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Chapter 6. Memory Introductory Psychology Dr. Greg Cook. Memory Model Atkinson & Shiffrin (1968). See Textbook, p. 199. Rehearsal. Retrieve. SM. STM. LTM. Input. Transfer Encode. Transfer Encode. Lost. Lost. Lost?. “Computer” as a metaphor

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chapter 6

Chapter 6


Introductory Psychology

Dr. Greg Cook

memory model atkinson shiffrin 1968

Memory ModelAtkinson & Shiffrin (1968)

See Textbook, p. 199.














“Computer” as a metaphor

for memory and information processing.

sensory memory what a flash
Sensory Memory: What a Flash!
  • An “echo” of the input reverberates in our sensory systems for a very brief time.
  • Vision = “Iconic Memory” = fraction of a second.
  • Hearing = “Echoic Memory” = up to 2 seconds.
  • Capacity is LARGE; Duration is VERY BRIEF
  • We sense much more than we can possibly process (funnel effect)
  • Examples: candle “tail”, film images, “feel your feet”
  • Most of our sensory information is LOST from SM; not encoded to STM
short term memory paying attention
Short-Term Memory: Paying Attention!
  • Current Processing: STM holds the information you are consciously processing (paying attention to) right now.
  • Also called “Working Memory”.
  • Capacity: Digit Span Test
  • Magic number: 7 ± 2 pieces of information (“chunks”).
  • Duration: 0 – 18 secs, maybe 30 secs.
  • Rehearsal: refreshes information, increases likelihood of transfer to LTM
    • Maintenance rehearsal (rote)
    • Elaborative rehearsal (personalize, connect to LTM)
long term memory memory for life
Long-Term Memory: Memory for life!
  • Storehouse of facts, events, emotions, images . . .
  • Fast & Easy vs. Effortful
  • Example: “What is your middle name?”
  • Duration: For life, theoretically. Decay?
  • Capacity: Unlimited, theoretically.
forgetting memory failures
Forgetting: Memory failures
  • Decay: do our memories “fade” with time?
  • Encoding failures (didn’t tag it into memory)
  • Retrieval failures (can’t find it or dig it out)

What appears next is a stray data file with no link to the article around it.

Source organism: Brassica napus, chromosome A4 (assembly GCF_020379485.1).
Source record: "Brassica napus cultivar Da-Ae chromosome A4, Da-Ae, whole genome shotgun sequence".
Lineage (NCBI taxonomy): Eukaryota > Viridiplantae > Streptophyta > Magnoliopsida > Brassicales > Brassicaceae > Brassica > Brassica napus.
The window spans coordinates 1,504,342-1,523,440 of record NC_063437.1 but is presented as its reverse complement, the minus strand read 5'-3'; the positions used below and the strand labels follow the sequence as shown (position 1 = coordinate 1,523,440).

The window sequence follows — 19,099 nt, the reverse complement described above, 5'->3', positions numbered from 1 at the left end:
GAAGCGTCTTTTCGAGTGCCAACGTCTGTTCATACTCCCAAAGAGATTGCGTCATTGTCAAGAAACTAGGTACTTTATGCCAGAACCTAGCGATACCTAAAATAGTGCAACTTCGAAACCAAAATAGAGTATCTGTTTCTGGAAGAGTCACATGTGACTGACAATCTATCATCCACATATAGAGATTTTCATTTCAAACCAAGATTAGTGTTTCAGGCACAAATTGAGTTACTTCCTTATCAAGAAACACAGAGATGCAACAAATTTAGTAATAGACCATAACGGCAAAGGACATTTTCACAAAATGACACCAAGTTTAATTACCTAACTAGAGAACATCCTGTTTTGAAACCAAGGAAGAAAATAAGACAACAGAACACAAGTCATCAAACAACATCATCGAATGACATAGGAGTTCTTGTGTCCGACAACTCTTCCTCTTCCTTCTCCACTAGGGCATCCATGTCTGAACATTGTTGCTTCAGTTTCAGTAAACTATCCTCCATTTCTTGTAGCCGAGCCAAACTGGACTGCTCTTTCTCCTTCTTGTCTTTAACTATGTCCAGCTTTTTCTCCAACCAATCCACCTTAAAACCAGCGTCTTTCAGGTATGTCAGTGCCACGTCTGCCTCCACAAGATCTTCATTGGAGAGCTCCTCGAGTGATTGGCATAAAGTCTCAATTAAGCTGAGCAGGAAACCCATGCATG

Also interference, distortions, consolidation problems, other phenomenon

recognition versus recall
Recognition versus Recall
  • Recognition: “I know that face!”
  • Recall: “What is this person’s name?”
serial position effect losing the middle
Serial Position Effect: Losing the Middle

If you study a list of words/concepts, then immediately try to recall them, you get “Primacy” and “Recency” effects.

With delayed recall, you get only the “Primacy” effect.

Primacy Effect: early items are transferred to LTM (fresh task)

Recency Effect: items studied w/in last seconds are still in STM, if immed test

Intermediate items were not encoded strongly into LTM, also not now in STM

Image copied from

context effects in memory
Context Effects in Memory
  • Godden & Baddeley (1975) studied people in a diving club. Textbook, p. 205.
  • Learned list of words 10 ft underwater vs. on land
  • Tested 10 ft underwater vs. on land
  • Memory scores were 47% higher when testing context matched learning context. Place cues.
  • Where do you study? Where do you take tests?
other memory phenomena
Other Memory Phenomena
  • Infantile amnesia
  • Flashbulb memories: dramatic events
  • Repressed memories: traumatic events
  • Motivated forgetting: protecting yourself

suppression vs. repression

ebbinghaus famous forgetting curve
Ebbinghaus’ Famous Forgetting Curve

Images from

Hermann Ebbinghaus (1850-1909) conducted the first systematic studies of human memory. Using himself as a subject, he learned nonsense syllables, then tested his memory after delays up to 31 days.

Most forgetting occurs rapidly, then what “sticks” tends to stick long term.

LEJ, XIZ, LUK, ZOH, . . .

How much do you remember from your high school courses? College?

Try this link:

improving your memory
Improving Your Memory
  • Organization: create meaningful clusters
  • Overlearning: take it over the top
  • Spaced practice: better than massed practice
  • Recitation: practice retrieving information

(use recall; go beyond recognition)